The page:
When the story opens, we are in the home lab of a bacteriologist. The bacteriologist has a visitor, a “pale-faced man” with “lank black hair and deep grey eyes…[a] haggard expression and nervous manner.” The bacteriologist is showing his visitor a slide of dead cholera bacteria, and the man shows such a keen interest that the scientist shows him a vial of the living bacteria. The scientist begins to wax apocalyptic about the effects of even a single drop of the vial finding its way into London’s water supply, and at this tale of devastation his visitor’s eyes gleam with a poorly-veiled desire. At this moment the bacteriologist’s wife calls him into the hall for a quick word, and when he returns his visitor takes his leave.
It is only after the visitor has departed that the bacteriologist realizes the tube of cholera bacteria is missing. After frantically searching and patting his pockets, he comes to the conclusion that his visitor must have taken it—and he flies out the door in pursuit, still wearing his dressing robe and his house slippers, one of which he loses along the way. His visitor spies him coming just as the former is getting into a cab (horse-drawn, in this era), and with a word to the cabbie he gallops down the street. The bacteriologist himself catches a cab and gives chase. Minnie, his wife, having witnessed this whole episode from the window of their home, thinks her husband mad for leaving without a proper hat, coat, or shoes, and catches her own cab to take them to him. We have a Victorian three-cab chase on our hands.
During this chase we learn that the pale-faced man is in fact an anarchist intent on wreaking havoc throughout London with the stolen cholera (he expresses disbelief at the beginning of the story that anarchists would resort to bombs when they had access to this sort of physical devastation). In the midst of a bumpy ride, the man accidentally shatters the vial in his hand, and faced with the failure of his plan he drinks the few drops left, stops the cab, and climbs out. Spying the bacteriologist pull up behind him, he cries, "'Vive l'Anarchie! You are too late, my friend, I have drunk it. The cholera is abroad!’" and retreats to single-handedly infect the city.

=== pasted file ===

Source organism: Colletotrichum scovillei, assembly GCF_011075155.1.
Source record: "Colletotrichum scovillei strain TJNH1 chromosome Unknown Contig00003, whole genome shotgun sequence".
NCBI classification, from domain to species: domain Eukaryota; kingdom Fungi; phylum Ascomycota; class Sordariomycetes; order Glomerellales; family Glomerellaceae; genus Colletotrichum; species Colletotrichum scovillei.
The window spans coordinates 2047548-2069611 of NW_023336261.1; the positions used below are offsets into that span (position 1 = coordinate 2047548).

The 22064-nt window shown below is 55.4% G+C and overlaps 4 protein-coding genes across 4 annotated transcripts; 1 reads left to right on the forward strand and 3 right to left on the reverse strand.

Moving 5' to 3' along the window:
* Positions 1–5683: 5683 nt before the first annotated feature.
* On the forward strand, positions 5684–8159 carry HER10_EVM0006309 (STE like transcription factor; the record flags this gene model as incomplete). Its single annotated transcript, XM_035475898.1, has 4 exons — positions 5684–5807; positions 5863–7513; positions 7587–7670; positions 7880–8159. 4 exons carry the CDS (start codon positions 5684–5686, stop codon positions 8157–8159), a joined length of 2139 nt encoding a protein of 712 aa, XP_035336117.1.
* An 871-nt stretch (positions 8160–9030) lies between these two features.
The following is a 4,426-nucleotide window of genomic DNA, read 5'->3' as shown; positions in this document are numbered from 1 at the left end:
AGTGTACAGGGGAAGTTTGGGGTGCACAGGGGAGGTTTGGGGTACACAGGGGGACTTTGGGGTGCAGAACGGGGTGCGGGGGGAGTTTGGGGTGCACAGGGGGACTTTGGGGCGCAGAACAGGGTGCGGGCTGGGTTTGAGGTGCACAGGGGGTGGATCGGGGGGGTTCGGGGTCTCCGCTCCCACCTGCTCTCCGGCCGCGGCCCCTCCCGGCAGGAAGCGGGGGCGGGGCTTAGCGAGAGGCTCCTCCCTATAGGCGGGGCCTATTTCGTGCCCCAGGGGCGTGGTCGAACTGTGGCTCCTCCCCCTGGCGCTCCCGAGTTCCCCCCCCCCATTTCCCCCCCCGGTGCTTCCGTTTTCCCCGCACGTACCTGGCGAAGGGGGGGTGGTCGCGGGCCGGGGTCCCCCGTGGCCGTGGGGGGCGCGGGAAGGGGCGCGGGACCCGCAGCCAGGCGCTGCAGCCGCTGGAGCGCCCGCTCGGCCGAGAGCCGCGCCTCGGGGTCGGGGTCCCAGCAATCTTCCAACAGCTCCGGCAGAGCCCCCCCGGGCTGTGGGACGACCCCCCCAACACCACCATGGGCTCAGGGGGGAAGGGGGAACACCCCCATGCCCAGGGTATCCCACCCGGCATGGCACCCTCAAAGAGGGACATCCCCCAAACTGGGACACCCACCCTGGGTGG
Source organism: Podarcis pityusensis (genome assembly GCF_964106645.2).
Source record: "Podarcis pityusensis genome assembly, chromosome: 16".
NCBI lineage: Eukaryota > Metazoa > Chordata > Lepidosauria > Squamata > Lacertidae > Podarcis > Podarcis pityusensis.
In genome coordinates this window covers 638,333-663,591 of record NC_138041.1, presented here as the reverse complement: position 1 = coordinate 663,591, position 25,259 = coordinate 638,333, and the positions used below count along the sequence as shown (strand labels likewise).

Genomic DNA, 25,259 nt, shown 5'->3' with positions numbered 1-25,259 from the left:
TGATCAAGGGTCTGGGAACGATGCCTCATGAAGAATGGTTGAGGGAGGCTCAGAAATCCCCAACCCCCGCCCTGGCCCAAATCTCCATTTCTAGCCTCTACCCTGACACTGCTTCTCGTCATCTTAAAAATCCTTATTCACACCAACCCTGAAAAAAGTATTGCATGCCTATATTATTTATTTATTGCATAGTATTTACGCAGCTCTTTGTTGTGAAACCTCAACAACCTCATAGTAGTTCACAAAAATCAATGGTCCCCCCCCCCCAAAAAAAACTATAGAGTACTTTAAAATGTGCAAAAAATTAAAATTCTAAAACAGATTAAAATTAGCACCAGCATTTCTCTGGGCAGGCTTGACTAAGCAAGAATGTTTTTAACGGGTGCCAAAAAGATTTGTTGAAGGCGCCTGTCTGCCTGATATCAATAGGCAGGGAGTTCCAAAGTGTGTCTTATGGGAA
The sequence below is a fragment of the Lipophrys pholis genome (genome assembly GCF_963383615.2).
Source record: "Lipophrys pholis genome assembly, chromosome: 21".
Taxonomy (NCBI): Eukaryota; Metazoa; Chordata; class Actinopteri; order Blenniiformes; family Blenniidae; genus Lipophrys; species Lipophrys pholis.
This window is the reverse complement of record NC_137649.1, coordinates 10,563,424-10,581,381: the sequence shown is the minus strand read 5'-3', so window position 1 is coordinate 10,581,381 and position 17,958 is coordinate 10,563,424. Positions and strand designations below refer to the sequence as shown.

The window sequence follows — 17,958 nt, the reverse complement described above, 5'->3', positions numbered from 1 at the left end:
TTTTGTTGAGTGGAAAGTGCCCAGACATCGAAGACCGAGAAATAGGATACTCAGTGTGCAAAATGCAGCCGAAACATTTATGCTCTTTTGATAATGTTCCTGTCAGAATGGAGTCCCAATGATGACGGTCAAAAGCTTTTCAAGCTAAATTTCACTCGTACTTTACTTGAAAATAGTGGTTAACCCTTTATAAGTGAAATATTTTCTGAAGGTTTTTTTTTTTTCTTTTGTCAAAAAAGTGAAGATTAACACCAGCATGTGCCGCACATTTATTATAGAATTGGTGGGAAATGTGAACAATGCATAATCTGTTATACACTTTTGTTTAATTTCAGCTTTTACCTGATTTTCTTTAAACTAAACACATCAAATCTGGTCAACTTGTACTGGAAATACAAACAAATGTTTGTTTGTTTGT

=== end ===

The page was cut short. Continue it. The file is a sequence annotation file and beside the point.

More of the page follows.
The bacteriologist watches contemplatively as his guest jostles and coughs all over pedestrians, finding the scene more curious than concerning. When his wife catches up, he thanks her for bringing his things and tells her that what the man has drunk is not actually cholera—the scientist, noting the man’s interest in the dead strain of the disease, decided to add a bit of intrigue to the tour, telling his guest that what was actually a disease that turned monkeys blue was cholera. A harmless but unsightly disease. The results of the ordeal the scientist can only guess, but in any case the anarchist will be sorely disappointed.
This story is a brilliant exercise in irony; we have a man who is not who he seems, and a disease that is not at all what it seems. And as the story unfolds we have a situation that could morph into a devastating comedy before our eyes.